2) Build something perfectly suited to your needs. I'd consider building it all on top of a granite surface plate with linear rails if you need real precision- and I imagine the threads have to be pretty concentric on a gun barrel.You couldn't get away with an 18x24" plate for 22" of travel, and going above that gets super expensive- not to mention, all that wasted width, because they're all a similar aspect ratio and straight-edges have the wrong sides flat. But it's doable. Alternatively, a steel bolt-up chassis with epoxy (or surface-ground steel, if you have a grinding company nearby) for precision surfaces and setting mating planes. This would require the most experience, but probably be the cheapest, especially if you have a local steel supplier. You're also gonna need to run linear rails for either option, which are super not-cheap, though you can almost always get away with one or two sizes down from what most people do, they have crazy load ratings. Basically, this option requires you to go in with a fair bit of fundamental knowledge pre-baked, because there's a TON to learn about how and why machines are built as they are. Done right, you should still be able to dial in tenths and actually run at faster speeds because you're on rails, not ways. It also has the possibility of running substantially over the budget of the off-the-shelf unit, though you have the possibility of buying parts a bit at a time.

    The screws will be ballscrews, there's just no question there. Much cheaper than they used to be though, so probably not that big a deal. At this point I'd put ballscrews on literally any machine, they're so inexpensive.

    If you buy a lathe (and I'd strongly recommend it if you don't already have at least a couple years' experience doing traditional "proper" machining, because it's a whole different world), then you can either a) replace the compound slide with a solid block toolholder, and then run a QCTP or some kind of built-in toolholding, b) figure out a way to do gang tooling, but this probably isn't the ideal solution on this type of work (better for short, small parts), or c) make some kind of turret, like the real CNC turning centers have. Obviously A will get you running the fastest and require the least time, knowledge and effort. You would also be able to turn and drill the cube to pretty high tolerances right on the machine itself in a 4-jaw.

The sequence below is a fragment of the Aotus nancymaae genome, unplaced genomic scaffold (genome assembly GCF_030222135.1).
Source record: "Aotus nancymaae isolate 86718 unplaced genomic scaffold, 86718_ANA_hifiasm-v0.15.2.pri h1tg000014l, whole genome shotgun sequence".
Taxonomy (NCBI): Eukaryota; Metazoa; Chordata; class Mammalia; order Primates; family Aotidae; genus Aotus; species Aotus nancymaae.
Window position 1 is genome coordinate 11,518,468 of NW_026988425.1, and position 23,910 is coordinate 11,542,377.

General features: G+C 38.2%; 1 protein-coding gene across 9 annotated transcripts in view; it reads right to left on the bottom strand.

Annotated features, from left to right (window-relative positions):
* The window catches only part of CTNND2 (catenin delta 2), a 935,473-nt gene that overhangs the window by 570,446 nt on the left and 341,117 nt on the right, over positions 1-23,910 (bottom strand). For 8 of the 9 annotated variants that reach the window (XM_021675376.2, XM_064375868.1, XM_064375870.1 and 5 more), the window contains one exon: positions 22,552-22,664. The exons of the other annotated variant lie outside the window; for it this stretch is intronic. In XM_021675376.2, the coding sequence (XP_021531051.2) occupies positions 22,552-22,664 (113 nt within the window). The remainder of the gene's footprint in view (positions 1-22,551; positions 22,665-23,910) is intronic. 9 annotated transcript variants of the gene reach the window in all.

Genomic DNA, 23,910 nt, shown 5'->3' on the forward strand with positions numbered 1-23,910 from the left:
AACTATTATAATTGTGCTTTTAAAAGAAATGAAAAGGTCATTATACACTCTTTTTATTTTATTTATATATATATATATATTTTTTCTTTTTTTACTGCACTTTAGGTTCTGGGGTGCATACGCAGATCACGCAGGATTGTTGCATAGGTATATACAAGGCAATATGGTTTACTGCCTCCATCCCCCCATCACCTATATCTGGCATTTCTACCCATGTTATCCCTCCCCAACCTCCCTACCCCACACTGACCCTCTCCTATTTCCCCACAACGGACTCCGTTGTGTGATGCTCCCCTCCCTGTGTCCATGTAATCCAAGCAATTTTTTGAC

Then you're 1) ripping out the leadscrews and replacing them with a pair of ballscrews (don't need a separate threading screw or power cross-slide transmission), 2) adding an encoder to the spindle so that you have positional feedback for threading, and 3) dumping all the extraneous gearbox bits, pulleys, etc. The actual machine conversion isn't super difficult, it's the workholding and potential automation that makes lathes so tricky.

    Basically for 22" of travel, I'd make sure to budget around $5000. This lathe is under three grand and looks like a solid potential base for conversion: 12" x 36" Gear-Head, Cam Lock Spindle, Gap Bed Lathe | Grizzly Industrial - with a 12" swing, you could easily even throw linear rails screwed right into the ground ways on there and keep your 3" of swing with high travel speeds, if production speed was ever a concern. 1.5" thru-bore is pretty nice too.

    Add in tooling, electronics, screws, coolant and oil systems, whatever else, you're probably looking at $4500. A fairly reasonable price for the capabilities.

    Alternatively, start looking up particle packing in epoxy, torsional and flexural rigidity of steels in various sections, heat treatment and aging, tool pressure, spindle grinding, bearing preload, vibratory damping, etc etc etc... It's a deep dive.
     
    Rachel Holley and MaryD like this.
  5. stephen cia

    stephen cia Veteran
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    Good read. Been chasing the rabit lathe for a while now. I'm thinking of just get the package Taig and be done. But then I remember opebuilds! And thought hmm maybe I can start another project... At the moment still undecided like you said the dinn is deep on this one... But it's going to be a heck of a dive for sure :)
     
    Peter Van Der Walt likes this.